Today Evelina attended the first of several funerals she will go to over the course of her diary.  The death of young Lewis Carr won’t be the only case of consumption, either.  In this case, she helped the Carr family by sewing a robe for the body and dressing the corpse.  Death was familiar to women like Evelina; tending to its aftermath was one of their responsibilities.

And then life went on.  After the service, Evelina (with Jane McHanna’s help, certainly) served tea to Rev. Whitwell and Mr. Reed, another man from Easton.  There were several Reed families in town, so we can’t know for sure which Mr. Reed came to tea.  In her diary, Evelina mentions Daniel Reed most frequently.  Daniel was a carpenter, according to the census; today we might call him a builder.  In any case, he was well known to the Ameses.  His wife, Mary Reed, was a member of a sewing circle to which the Ames sisters-in-law belonged and the family attended the Unitarian church.

After dark, Evelina walked next door to Oliver Jr. and Sarah Lothrop Ames’s house to visit with Joseph and Susan Peckham.  She may have taken her work box with her to sew while they visited.  No doubt, they discussed the death of Lewis Carr.

January 14, 1851

Abbott H. Thayer, Angel, 1887, oil Smithsonian American Art Museum Gift of John Gellatly

Abbott H. Thayer, Angel, 1887, oil
Smithsonian American Art Museum
Gift of John Gellatly


Jan 14  Tuesday.  This morning after taking care of my room went

to the store and into Mr Carrs to offer my assistance there.

Lewis Carr died last night very suddenly bleeding at the 

lungs.  Has been in a decline since last July but was about

the house as usual yesterday and conversed with O A and 

his friends in the evening & told what he was going to do when

he got well.  about ten or eleven Oclock called to his mother

to come quick which was the last word & died almost instantly

This afternoon carried Mr & Mrs Whitwell to A A Gilmores.

The “white plague,” consumption, was a killer; today we know it as tuberculosis and, in parts of the world, it’s still killing.  In 19th century America, it was a leading cause of death, the scourge of young lives, particularly.  Its contagious properties were unknown, which helped it spread.  Although different treatments, such as prolonged rest in warm climates, were tried (when possible), no cure for the disease would be found until the middle of the 20th century.  Some people did recover from TB; most did not.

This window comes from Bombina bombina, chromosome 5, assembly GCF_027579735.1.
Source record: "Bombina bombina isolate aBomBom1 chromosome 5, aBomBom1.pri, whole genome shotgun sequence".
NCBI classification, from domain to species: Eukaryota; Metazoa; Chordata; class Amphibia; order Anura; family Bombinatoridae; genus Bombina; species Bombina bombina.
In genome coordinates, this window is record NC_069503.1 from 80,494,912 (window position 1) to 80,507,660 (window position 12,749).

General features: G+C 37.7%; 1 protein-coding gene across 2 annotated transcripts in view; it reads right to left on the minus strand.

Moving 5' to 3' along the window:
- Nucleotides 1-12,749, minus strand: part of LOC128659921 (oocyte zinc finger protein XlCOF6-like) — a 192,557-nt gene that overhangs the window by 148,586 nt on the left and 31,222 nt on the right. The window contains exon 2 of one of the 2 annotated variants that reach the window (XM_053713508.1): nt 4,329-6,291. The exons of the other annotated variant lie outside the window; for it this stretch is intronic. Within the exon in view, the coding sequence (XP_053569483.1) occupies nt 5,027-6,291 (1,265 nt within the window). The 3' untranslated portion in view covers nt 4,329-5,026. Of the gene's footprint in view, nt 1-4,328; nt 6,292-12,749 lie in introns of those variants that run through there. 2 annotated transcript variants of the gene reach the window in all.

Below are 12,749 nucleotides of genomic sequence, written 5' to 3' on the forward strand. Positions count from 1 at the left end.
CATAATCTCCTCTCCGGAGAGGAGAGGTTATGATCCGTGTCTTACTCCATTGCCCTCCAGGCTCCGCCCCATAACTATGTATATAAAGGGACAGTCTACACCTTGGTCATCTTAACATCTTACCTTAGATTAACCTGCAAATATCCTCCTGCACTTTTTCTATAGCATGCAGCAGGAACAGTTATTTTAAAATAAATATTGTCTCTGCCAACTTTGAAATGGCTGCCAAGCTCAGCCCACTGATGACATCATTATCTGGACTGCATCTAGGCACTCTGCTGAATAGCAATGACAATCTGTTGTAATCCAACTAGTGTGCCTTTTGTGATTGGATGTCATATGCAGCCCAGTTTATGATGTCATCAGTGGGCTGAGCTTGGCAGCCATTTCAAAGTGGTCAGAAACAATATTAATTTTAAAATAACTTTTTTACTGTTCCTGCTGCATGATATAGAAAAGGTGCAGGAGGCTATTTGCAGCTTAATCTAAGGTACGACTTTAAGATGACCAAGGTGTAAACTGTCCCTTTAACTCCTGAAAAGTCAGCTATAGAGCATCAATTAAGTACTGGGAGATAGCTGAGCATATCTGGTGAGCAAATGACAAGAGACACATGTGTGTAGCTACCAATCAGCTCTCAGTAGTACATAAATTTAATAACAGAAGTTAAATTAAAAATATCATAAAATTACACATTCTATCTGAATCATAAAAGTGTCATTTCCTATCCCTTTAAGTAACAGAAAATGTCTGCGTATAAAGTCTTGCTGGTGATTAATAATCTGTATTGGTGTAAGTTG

Lewis Carr, a friend of Oakes Angier Ames, was barely 20 years old. He was the son of Caleb and Chloe Carr of North Easton where the family had lived for generations.  His father, known as “Uncle Caleb” in his later years, was a life-long employee of the shovel works and close to the Ames family.  So close, in fact, that two decades later, Caleb would serve as a pall-bearer at Oakes Ames’s funeral.

It is typical that Evelina would help the Carr family at this time.  She and her sisters-in-law were often called upon to sew the shrouds that corpses were wrapped in, which is what she did on this day for the family.

January 13, 1851


/51 Jan 13  Washing day of course, and I have been

about house in the morning as usual.  A Augustus dined

with us, come up in the stage.  Made a hair cloth back to

another rocking chair  Went to Mr Whitwells with Mr

Ames this evening, met with Alson & wife.  It is a

beautiful moonshiny evening and we have had a

pleasant ride and have enjoyed myself very much.  Mr &

Mrs Whitwell I like very much  Father killed another

yoke of oxen to day and we have a quarter & the tripe.

Boiled that we had last week to day.

Monday is Wash Day.  This might be a Yankee commandment, were there a written code.  History has it that the first day the Pilgrims got off the Mayflower was a Monday, and the first thing the women did after all those weeks at sea was to wash their clothes.  The timing stuck, and remained a custom for centuries.  On Mondays at the Ames house, Jane McHanna washed the family clothes and linens while Evelina did almost everything else in terms of housework and cooking.  Evelina was not fond of putting her hands into soapy water.